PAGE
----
When we tested the original BMW S 1000 RR superbike, we couldn’t help but be impressed by the engine. It remains, perhaps, the horsepower king of the production Superbike category. BMW has decided to take this ferocious beast and tame it. “Tame” might not be the correct word, but they have tried to massage this awesome track weapon into a more usable, but still fiercely powerful street machine.
The easier way would have been to take the S 1000 RR, remove the fairing and leave the standard 200 horsepower engine unchanged. This is what many enthusiast riders claim they want, after all, never really thinking that they can’t use the upper reaches of the tachometer on public roads (unless, of course, they have access to the autobahn). Instead, BMW has reduced the peak horsepower to 160, still a very healthy number, in order to move the powerband lower, where street riders can actually use it. BMW claims the naked S 1000 R has 7 more foot/pounds of torque than the superbike below 7,500 rpm.
Although the BMW is still ridiculously powerful for a naked, it looks like the KTM 1290 SuperDuke R, which claims 180 crank horsepower (as well as a higher torque peak) will rule the roost in the Naked category when it comes to brute force. You can read about our first test of the nasty KTM here.
BMW began this project 2 years ago with the idea of creating a fun, fast and easy to ride naked, potentially having a much wider customer base than the intensely focused S 1000 RR superbike. The object was to change the engine, as well as the chassis geometry to make the bike more suitable for day-to-day road use. Despite the reduction in peak horsepower, torque increases to provide a stronger mid-range where the tachometer will undoubtedly reside most often on the road. All the electronic gadgets found on the S 1000 RR remain, including ride-by-wire, selectable power modes (including a Rain mode), and you can get the options as well, such as quick shifter, traction control, electronic suspension adjustment, and more sophisticated, selectable driving modes.
To optimize street handling, the aluminum chassis had to be re-engineered with new geometry. Wheelbase was increased by 22 mm, and the steering rake is more relaxed. Despite this, with the new ergos, and the wide bars for leverage, BMW intended the naked to be nimble at lower speeds. The brakes are radial-mounted Brembo 4-piston calipers in front grabbing 320 mm discs. In back is a smaller disc and a single piston caliper. Defeatable ABS is standard.
Instrumentation is very thorough, as you might expect, including all of the now-expected features, as well as all the information about the current status of the electronic gadgetry, including drive mode selected, suspension settings (where electronically set) and a lap timer.
The more relaxed ergonomics are quickly appreciated. Knees, elbows and the rest of the body assume a balanced, comfortable position that is nevertheless ready for aggressive riding. I found the seat comfortable for highway cruising, with a relatively low height of 814 mm (32 inches).
Our test included a variety of road conditions, including wind and rain. Although perhaps not the ideal for pushing the limits, it did help reveal the true nature of this machine. Despite the weather, I began by choosing the least intrusive electronic aids in order to fully judge the abilities, and balance, of the S 1000 R. With full power mode, and traction control turned off, I set the bike to permit wheelies.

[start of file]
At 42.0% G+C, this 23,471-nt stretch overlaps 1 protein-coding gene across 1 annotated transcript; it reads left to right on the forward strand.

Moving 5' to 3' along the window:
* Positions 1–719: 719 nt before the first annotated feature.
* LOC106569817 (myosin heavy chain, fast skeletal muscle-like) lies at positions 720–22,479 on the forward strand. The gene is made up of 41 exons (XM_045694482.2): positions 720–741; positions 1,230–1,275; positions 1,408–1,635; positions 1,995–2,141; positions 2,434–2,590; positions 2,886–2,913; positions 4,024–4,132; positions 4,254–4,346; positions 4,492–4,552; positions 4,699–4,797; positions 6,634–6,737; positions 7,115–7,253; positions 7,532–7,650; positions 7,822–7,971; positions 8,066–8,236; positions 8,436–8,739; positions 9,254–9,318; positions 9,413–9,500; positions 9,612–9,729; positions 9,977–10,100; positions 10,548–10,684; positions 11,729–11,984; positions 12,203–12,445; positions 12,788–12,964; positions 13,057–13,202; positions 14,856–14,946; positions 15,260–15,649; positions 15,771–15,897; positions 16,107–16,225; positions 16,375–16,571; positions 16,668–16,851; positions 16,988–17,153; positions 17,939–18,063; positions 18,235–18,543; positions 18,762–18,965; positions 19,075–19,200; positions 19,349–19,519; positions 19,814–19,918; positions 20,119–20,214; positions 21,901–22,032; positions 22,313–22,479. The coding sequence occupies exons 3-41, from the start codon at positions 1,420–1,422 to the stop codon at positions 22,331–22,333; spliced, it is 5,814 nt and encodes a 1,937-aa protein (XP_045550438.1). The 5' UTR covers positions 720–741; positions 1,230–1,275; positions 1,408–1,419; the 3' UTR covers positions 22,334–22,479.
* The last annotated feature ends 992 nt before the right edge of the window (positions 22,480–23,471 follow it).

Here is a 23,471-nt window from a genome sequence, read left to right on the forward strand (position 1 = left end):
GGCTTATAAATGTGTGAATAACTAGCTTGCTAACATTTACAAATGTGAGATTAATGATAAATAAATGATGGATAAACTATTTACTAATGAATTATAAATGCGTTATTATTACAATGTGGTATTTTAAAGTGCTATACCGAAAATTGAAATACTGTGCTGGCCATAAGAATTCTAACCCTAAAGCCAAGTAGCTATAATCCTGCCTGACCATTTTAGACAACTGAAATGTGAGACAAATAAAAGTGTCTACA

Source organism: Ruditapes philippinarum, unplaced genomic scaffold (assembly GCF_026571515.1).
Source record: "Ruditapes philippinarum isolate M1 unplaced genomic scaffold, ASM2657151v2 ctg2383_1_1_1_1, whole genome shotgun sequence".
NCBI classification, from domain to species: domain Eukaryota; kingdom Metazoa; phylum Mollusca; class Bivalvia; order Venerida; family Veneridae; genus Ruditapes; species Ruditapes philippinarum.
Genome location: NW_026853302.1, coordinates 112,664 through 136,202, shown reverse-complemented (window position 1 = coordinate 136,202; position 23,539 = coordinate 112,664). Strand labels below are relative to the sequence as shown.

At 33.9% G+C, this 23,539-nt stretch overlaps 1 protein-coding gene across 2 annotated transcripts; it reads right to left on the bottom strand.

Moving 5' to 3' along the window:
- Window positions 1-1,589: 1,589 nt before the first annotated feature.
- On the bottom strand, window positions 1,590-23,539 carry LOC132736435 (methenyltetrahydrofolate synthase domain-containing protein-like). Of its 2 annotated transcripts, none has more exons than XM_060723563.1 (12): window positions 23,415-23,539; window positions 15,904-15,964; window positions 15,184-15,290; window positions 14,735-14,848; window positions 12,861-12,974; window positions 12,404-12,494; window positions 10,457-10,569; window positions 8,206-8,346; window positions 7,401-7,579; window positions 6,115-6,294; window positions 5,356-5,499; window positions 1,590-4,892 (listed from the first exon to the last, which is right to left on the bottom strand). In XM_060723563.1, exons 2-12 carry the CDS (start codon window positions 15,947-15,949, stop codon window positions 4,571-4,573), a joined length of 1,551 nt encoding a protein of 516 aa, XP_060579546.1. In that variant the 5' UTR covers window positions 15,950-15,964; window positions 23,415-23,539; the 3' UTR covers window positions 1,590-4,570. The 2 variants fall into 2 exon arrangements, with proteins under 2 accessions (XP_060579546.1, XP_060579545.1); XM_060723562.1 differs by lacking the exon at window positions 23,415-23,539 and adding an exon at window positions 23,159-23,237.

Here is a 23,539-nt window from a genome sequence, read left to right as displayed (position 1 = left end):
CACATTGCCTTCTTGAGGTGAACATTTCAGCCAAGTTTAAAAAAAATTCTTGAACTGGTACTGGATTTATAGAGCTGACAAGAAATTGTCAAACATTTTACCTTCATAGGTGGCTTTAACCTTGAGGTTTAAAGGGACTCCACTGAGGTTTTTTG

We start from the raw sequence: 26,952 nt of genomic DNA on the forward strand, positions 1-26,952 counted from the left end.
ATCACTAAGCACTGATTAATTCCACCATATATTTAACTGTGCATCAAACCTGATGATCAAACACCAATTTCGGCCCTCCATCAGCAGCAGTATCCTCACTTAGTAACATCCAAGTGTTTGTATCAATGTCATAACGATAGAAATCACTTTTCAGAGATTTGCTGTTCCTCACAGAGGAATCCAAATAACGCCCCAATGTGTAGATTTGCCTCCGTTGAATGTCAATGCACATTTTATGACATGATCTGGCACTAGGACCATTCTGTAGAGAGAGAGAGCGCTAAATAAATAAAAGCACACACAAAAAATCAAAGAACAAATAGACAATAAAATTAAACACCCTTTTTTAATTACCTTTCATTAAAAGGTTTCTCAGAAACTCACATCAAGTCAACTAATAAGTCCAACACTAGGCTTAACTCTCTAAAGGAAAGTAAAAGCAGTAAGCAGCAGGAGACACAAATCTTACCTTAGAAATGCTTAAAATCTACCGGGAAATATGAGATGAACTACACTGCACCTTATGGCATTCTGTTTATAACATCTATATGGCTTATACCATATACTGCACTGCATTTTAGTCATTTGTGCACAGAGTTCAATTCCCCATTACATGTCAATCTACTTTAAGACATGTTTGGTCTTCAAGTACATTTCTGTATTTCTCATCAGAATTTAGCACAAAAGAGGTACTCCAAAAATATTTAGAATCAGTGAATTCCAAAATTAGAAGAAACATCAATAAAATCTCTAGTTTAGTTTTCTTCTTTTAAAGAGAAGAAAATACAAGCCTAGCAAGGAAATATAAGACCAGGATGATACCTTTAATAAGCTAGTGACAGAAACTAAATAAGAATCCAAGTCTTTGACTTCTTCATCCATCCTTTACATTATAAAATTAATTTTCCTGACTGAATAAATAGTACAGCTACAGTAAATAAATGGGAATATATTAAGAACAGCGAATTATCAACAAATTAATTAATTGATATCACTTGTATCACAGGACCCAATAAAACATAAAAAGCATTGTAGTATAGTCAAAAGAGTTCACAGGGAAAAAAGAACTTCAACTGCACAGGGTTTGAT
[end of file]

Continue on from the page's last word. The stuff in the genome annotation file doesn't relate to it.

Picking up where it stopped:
The first part of ride included roughly 32 miles of twisty, ascending mountain roads. It took me a while to understand the bike, and I used the first open straight to fully explore the powerband. With strong drive from 6,000 rpm, at roughly 9,000 rpm the front wheel left the tarmac and it continued to pull hard through redline.
With my tires as warm as they would get, despite the cold weather and snowy peaks, as well as dark clouds approaching, I aggressively attacked the corners. I was rewarded with huge grip and confidence. The handling was sublime and corner exits offered all the forward thrust I could ask for. When I spun up the rear tire, I had no trouble controlling the spin, and I was able to continue steering the bike toward the desired corner exit. The stock Pirelli tires handled the acceleration, braking and corner forces well. I was having a blast!
As we started to descend on the same mountain road, the turns became tighter and traction was deteriorating, At this point I had great confidence in the S 1000 R, and the same dance continued. The flexible engine allowed me, at times, to stay in the same gear from corner to straightaway to corner, yet still enjoy adequate acceleration. It was then that the rain began and the road became extremely treacherous. I finally switched to “Rain” mode and leaned more on the electronic “saviors”, which allowed me to again relax. With the electronics on my side, I was able to increase the pace. I was having so much fun I was able to largely ignore my frozen fingers and the torture of the cold. Entertainment can do this. In fact, I had forgotten I had heated grips available, but it was too late as our ride came to an end.
The 2014 BMW S 1000 R naked will be available in the first quarter of 2014. I want one. For further details and specifications, visit BMW’s web site.